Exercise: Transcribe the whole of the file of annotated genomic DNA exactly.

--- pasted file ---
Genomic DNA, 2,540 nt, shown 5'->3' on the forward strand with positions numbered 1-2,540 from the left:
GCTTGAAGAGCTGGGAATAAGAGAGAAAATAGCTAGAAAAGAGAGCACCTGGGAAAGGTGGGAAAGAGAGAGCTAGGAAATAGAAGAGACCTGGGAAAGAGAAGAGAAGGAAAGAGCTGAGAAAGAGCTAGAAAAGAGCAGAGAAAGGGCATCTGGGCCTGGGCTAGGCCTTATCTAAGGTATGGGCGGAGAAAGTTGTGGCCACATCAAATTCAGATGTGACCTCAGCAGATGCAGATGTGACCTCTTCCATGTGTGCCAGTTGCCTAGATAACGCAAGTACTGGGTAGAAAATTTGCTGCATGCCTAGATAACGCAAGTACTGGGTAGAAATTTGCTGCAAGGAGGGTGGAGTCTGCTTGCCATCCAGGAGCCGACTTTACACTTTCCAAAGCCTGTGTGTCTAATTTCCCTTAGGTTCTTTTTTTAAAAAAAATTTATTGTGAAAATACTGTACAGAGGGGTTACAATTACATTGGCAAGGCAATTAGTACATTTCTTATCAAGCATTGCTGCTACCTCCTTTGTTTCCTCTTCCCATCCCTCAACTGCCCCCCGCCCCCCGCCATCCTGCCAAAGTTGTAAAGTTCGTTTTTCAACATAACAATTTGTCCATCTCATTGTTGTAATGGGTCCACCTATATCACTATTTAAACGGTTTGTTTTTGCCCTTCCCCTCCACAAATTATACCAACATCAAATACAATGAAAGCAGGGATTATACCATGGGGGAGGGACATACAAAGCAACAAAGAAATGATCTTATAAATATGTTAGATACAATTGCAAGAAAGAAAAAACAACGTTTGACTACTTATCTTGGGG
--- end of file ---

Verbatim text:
Genomic DNA, 2,540 nt, shown 5'->3' on the forward strand with positions numbered 1-2,540 from the left:
GCTTGAAGAGCTGGGAATAAGAGAGAAAATAGCTAGAAAAGAGAGCACCTGGGAAAGGTGGGAAAGAGAGAGCTAGGAAATAGAAGAGACCTGGGAAAGAGAAGAGAAGGAAAGAGCTGAGAAAGAGCTAGAAAAGAGCAGAGAAAGGGCATCTGGGCCTGGGCTAGGCCTTATCTAAGGTATGGGCGGAGAAAGTTGTGGCCACATCAAATTCAGATGTGACCTCAGCAGATGCAGATGTGACCTCTTCCATGTGTGCCAGTTGCCTAGATAACGCAAGTACTGGGTAGAAAATTTGCTGCATGCCTAGATAACGCAAGTACTGGGTAGAAATTTGCTGCAAGGAGGGTGGAGTCTGCTTGCCATCCAGGAGCCGACTTTACACTTTCCAAAGCCTGTGTGTCTAATTTCCCTTAGGTTCTTTTTTTAAAAAAAATTTATTGTGAAAATACTGTACAGAGGGGTTACAATTACATTGGCAAGGCAATTAGTACATTTCTTATCAAGCATTGCTGCTACCTCCTTTGTTTCCTCTTCCCATCCCTCAACTGCCCCCCGCCCCCCGCCATCCTGCCAAAGTTGTAAAGTTCGTTTTTCAACATAACAATTTGTCCATCTCATTGTTGTAATGGGTCCACCTATATCACTATTTAAACGGTTTGTTTTTGCCCTTCCCCTCCACAAATTATACCAACATCAAATACAATGAAAGCAGGGATTATACCATGGGGGAGGGACATACAAAGCAACAAAGAAATGATCTTATAAATATGTTAGATACAATTGCAAGAAAGAAAAAACAACGTTTGACTACTTATCTTGGGG